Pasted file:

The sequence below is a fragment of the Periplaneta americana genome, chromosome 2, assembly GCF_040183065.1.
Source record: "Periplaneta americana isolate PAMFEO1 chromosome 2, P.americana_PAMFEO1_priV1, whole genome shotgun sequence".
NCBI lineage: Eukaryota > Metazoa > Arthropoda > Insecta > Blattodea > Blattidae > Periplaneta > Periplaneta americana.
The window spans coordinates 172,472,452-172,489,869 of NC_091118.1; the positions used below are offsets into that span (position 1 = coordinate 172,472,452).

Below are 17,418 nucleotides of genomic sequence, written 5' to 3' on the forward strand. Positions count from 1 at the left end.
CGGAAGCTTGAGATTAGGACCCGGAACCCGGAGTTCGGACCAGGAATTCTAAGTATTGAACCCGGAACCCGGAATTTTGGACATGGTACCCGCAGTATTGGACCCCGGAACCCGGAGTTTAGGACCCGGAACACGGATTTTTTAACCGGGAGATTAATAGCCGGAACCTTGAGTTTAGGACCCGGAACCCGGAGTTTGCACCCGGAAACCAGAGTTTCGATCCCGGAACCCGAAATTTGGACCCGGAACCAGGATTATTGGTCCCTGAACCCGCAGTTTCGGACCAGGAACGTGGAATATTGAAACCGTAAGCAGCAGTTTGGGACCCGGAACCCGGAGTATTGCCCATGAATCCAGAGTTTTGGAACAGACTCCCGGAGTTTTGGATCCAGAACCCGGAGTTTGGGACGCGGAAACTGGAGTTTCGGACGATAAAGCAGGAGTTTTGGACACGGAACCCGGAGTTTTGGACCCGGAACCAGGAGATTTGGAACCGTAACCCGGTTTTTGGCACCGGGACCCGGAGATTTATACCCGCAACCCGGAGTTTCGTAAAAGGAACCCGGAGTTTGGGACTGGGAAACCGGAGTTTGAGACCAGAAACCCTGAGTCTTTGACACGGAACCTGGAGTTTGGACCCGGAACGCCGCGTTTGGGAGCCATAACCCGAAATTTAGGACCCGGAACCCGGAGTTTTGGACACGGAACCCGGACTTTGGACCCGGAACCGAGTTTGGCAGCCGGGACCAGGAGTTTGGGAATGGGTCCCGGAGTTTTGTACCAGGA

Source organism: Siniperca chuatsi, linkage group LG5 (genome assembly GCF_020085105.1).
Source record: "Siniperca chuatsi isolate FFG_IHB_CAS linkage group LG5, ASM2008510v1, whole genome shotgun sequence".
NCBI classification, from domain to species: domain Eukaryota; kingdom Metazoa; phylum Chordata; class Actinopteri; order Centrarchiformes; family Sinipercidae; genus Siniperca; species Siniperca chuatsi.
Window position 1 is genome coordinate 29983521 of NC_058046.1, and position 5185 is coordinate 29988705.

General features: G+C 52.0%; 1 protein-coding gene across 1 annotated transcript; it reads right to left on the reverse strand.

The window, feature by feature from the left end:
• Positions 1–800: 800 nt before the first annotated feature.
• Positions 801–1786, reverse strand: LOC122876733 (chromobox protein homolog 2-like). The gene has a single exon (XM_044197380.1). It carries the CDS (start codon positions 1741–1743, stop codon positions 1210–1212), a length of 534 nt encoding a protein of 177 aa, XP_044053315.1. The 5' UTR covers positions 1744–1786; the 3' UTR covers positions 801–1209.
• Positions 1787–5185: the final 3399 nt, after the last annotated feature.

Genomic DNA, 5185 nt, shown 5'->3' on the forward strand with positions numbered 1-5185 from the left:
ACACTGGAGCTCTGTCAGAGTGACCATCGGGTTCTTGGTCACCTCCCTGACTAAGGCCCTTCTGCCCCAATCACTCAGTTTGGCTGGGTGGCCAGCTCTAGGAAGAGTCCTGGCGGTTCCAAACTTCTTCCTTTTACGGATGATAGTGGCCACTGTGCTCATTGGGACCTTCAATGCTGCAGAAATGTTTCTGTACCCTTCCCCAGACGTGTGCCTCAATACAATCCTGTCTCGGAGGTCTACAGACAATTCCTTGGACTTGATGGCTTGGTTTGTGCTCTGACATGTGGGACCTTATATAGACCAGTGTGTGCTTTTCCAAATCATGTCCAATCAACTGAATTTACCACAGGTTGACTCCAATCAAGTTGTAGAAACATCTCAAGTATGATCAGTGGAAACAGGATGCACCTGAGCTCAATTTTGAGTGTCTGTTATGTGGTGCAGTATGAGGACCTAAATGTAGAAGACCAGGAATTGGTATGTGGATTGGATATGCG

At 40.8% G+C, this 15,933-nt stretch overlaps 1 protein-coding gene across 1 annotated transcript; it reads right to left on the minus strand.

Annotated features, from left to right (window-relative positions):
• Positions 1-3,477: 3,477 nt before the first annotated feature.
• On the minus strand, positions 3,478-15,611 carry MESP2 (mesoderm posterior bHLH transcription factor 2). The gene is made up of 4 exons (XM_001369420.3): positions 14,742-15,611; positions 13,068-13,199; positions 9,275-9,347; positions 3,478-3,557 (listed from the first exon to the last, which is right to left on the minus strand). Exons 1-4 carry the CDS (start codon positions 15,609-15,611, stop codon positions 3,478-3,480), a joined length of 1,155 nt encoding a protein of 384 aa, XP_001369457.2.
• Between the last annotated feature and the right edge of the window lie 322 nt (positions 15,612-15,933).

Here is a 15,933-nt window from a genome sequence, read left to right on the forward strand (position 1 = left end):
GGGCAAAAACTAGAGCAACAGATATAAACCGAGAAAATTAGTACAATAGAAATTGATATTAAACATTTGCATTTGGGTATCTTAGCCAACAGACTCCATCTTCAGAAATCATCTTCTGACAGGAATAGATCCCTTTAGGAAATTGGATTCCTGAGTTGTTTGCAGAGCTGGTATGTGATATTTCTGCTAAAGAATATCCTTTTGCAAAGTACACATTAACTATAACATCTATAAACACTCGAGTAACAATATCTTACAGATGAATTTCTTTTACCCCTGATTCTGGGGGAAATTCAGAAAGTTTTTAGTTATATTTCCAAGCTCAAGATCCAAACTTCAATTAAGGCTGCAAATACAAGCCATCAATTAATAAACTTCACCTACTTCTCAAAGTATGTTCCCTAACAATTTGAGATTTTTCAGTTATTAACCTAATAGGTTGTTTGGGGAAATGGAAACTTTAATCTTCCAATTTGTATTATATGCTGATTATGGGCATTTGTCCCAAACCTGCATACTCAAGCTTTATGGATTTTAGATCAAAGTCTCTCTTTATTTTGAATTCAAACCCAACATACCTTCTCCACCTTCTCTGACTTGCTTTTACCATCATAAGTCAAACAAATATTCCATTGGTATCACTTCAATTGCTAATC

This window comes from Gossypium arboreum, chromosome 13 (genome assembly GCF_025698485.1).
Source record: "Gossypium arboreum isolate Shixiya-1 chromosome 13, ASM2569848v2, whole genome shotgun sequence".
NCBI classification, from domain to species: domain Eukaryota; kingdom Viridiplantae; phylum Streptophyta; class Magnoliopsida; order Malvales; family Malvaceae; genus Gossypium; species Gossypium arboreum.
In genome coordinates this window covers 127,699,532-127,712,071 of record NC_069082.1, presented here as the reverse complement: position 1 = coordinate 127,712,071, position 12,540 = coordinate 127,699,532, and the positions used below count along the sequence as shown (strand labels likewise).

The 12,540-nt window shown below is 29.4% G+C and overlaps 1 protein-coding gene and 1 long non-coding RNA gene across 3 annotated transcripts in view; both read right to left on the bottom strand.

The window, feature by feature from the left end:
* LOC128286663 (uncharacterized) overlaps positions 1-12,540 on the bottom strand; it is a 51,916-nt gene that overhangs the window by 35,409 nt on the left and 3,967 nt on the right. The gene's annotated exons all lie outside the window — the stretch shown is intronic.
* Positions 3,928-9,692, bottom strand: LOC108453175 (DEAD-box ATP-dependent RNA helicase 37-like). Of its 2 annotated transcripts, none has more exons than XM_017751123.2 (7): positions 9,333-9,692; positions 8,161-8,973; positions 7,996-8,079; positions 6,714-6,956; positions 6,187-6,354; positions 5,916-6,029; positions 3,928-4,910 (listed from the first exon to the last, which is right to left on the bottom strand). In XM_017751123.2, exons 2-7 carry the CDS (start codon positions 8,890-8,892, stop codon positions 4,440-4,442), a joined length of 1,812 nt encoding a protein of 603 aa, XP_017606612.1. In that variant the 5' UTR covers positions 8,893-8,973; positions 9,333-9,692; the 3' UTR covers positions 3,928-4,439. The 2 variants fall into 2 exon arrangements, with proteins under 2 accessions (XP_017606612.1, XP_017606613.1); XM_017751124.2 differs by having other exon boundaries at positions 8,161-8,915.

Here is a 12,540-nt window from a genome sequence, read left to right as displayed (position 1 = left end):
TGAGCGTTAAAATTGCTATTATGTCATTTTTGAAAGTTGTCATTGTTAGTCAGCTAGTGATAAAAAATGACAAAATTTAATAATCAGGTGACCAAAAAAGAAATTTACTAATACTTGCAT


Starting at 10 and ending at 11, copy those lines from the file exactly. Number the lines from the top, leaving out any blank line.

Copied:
Window position 1 is genome coordinate 29983521 of NC_058046.1, and position 5185 is coordinate 29988705.

General features: G+C 52.0%; 1 protein-coding gene across 1 annotated transcript; it reads right to left on the reverse strand.